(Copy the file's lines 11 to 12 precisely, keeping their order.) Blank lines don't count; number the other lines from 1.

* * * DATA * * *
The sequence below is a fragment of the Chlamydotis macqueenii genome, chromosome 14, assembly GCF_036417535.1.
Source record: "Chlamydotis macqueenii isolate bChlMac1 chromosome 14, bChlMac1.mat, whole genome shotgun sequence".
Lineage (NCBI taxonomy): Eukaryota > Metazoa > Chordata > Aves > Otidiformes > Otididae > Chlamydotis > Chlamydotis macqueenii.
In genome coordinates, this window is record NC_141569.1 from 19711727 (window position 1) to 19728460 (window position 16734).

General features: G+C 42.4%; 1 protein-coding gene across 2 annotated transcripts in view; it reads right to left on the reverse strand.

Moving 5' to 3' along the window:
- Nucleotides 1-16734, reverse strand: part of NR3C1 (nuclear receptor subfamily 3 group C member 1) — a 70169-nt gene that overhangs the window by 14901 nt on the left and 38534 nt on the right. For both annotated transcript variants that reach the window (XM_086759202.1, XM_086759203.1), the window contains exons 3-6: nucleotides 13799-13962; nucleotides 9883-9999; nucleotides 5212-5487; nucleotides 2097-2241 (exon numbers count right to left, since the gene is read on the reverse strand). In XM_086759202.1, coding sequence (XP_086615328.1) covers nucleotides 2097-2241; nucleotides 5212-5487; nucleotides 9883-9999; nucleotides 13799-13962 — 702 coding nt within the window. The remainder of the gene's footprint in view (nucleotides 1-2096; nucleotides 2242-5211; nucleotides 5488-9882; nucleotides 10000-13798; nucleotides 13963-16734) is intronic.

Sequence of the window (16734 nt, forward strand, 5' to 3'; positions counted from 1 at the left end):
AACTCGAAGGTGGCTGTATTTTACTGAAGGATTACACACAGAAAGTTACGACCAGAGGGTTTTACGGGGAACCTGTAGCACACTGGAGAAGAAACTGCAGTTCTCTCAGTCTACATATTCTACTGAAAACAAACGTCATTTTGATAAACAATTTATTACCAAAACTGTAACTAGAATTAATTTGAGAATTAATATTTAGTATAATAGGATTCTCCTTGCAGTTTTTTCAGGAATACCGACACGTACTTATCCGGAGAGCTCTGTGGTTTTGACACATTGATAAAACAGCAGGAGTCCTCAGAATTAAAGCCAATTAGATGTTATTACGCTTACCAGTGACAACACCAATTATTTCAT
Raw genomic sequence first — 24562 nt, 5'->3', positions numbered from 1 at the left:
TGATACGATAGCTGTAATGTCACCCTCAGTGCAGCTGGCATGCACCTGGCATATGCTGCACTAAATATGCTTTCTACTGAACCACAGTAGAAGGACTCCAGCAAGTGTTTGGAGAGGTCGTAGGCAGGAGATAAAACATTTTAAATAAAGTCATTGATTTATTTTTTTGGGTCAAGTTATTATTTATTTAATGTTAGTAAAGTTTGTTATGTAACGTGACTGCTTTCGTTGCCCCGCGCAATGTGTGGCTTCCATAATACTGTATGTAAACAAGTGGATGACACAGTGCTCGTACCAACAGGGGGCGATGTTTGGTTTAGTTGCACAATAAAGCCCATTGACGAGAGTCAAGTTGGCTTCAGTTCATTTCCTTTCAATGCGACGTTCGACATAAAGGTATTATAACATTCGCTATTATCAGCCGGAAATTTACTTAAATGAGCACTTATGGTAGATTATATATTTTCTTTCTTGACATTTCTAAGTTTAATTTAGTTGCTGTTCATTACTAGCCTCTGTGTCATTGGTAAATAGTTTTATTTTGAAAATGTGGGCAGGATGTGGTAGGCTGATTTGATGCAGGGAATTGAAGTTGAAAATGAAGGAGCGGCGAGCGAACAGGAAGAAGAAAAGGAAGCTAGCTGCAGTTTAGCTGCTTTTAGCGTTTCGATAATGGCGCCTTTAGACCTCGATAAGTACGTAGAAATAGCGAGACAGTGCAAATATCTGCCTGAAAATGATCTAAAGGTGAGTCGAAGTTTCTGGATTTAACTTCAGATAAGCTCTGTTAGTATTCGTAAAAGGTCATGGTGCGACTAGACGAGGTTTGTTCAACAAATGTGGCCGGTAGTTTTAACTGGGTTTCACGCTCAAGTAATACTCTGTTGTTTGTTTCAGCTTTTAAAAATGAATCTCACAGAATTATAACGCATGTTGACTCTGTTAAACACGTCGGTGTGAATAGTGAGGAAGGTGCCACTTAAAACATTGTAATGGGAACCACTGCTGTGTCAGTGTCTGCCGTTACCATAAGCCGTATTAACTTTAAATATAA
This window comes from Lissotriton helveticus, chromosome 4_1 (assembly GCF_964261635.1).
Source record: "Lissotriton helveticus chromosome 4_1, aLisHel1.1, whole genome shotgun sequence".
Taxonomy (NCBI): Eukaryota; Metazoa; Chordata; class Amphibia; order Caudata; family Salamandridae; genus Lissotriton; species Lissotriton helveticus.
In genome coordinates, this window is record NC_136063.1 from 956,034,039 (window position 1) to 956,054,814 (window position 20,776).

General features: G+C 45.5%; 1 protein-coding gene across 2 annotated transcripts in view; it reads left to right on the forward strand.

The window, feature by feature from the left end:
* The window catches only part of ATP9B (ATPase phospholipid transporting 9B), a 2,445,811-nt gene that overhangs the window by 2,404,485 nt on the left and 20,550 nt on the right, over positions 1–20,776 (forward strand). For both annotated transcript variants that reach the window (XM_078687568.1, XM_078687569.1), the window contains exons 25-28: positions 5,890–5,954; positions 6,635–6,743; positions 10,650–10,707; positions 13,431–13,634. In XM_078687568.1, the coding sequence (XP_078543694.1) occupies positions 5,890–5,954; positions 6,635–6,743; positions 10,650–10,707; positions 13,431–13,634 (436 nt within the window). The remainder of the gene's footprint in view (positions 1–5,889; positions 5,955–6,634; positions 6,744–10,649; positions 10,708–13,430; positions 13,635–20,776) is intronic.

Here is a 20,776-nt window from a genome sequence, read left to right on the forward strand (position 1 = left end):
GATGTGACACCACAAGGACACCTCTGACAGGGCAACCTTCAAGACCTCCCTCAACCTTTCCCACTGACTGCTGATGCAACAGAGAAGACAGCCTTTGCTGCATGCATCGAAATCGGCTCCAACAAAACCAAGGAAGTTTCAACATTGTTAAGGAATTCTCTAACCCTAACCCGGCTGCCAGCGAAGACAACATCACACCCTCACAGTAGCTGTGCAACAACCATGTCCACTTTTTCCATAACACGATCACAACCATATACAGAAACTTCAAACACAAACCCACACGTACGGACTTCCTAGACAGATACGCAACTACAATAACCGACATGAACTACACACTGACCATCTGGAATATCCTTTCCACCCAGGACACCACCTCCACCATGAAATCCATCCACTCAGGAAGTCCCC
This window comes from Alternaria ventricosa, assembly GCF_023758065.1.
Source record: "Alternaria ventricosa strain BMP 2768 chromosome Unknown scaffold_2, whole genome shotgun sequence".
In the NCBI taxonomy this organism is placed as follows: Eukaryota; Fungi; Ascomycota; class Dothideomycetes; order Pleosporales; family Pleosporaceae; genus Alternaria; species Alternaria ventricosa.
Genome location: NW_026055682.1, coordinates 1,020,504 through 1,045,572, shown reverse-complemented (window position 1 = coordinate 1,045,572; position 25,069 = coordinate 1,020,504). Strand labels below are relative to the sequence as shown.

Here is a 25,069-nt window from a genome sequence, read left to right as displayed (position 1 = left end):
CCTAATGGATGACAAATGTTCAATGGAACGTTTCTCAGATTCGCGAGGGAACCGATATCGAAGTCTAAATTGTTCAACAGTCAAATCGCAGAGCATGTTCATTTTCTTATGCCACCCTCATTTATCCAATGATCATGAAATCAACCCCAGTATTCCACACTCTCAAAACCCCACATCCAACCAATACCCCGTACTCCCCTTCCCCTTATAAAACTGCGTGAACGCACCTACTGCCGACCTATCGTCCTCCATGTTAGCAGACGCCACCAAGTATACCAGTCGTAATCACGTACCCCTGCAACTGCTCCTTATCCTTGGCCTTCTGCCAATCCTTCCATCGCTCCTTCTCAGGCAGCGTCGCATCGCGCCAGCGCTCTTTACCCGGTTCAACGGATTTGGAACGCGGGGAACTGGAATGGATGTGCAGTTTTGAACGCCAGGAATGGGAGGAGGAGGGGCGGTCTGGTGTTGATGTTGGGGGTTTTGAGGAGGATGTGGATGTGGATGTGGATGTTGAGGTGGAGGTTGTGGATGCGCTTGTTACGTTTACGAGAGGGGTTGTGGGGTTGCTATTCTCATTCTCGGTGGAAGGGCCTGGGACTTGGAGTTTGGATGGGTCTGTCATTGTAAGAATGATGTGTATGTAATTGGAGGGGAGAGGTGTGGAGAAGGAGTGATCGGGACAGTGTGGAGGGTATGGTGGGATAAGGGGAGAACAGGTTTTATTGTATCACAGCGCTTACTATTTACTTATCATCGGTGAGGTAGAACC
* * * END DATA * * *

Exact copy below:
TGATACGATAGCTGTAATGTCACCCTCAGTGCAGCTGGCATGCACCTGGCATATGCTGCACTAAATATGCTTTCTACTGAACCACAGTAGAAGGACTCCAGCAAGTGTTTGGAGAGGTCGTAGGCAGGAGATAAAACATTTTAAATAAAGTCATTGATTTATTTTTTTGGGTCAAGTTATTATTTATTTAATGTTAGTAAAGTTTGTTATGTAACGTGACTGCTTTCGTTGCCCCGCGCAATGTGTGGCTTCCATAATACTGTATGTAAACAAGTGGATGACACAGTGCTCGTACCAACAGGGGGCGATGTTTGGTTTAGTTGCACAATAAAGCCCATTGACGAGAGTCAAGTTGGCTTCAGTTCATTTCCTTTCAATGCGACGTTCGACATAAAGGTATTATAACATTCGCTATTATCAGCCGGAAATTTACTTAAATGAGCACTTATGGTAGATTATATATTTTCTTTCTTGACATTTCTAAGTTTAATTTAGTTGCTGTTCATTACTAGCCTCTGTGTCATTGGTAAATAGTTTTATTTTGAAAATGTGGGCAGGATGTGGTAGGCTGATTTGATGCAGGGAATTGAAGTTGAAAATGAAGGAGCGGCGAGCGAACAGGAAGAAGAAAAGGAAGCTAGCTGCAGTTTAGCTGCTTTTAGCGTTTCGATAATGGCGCCTTTAGACCTCGATAAGTACGTAGAAATAGCGAGACAGTGCAAATATCTGCCTGAAAATGATCTAAAGGTGAGTCGAAGTTTCTGGATTTAACTTCAGATAAGCTCTGTTAGTATTCGTAAAAGGTCATGGTGCGACTAGACGAGGTTTGTTCAACAAATGTGGCCGGTAGTTTTAACTGGGTTTCACGCTCAAGTAATACTCTGTTGTTTGTTTCAGCTTTTAAAAATGAATCTCACAGAATTATAACGCATGTTGACTCTGTTAAACACGTCGGTGTGAATAGTGAGGAAGGTGCCACTTAAAACATTGTAATGGGAACCACTGCTGTGTCAGTGTCTGCCGTTACCATAAGCCGTATTAACTTTAAATATAA
This window comes from Lissotriton helveticus, chromosome 4_1 (assembly GCF_964261635.1).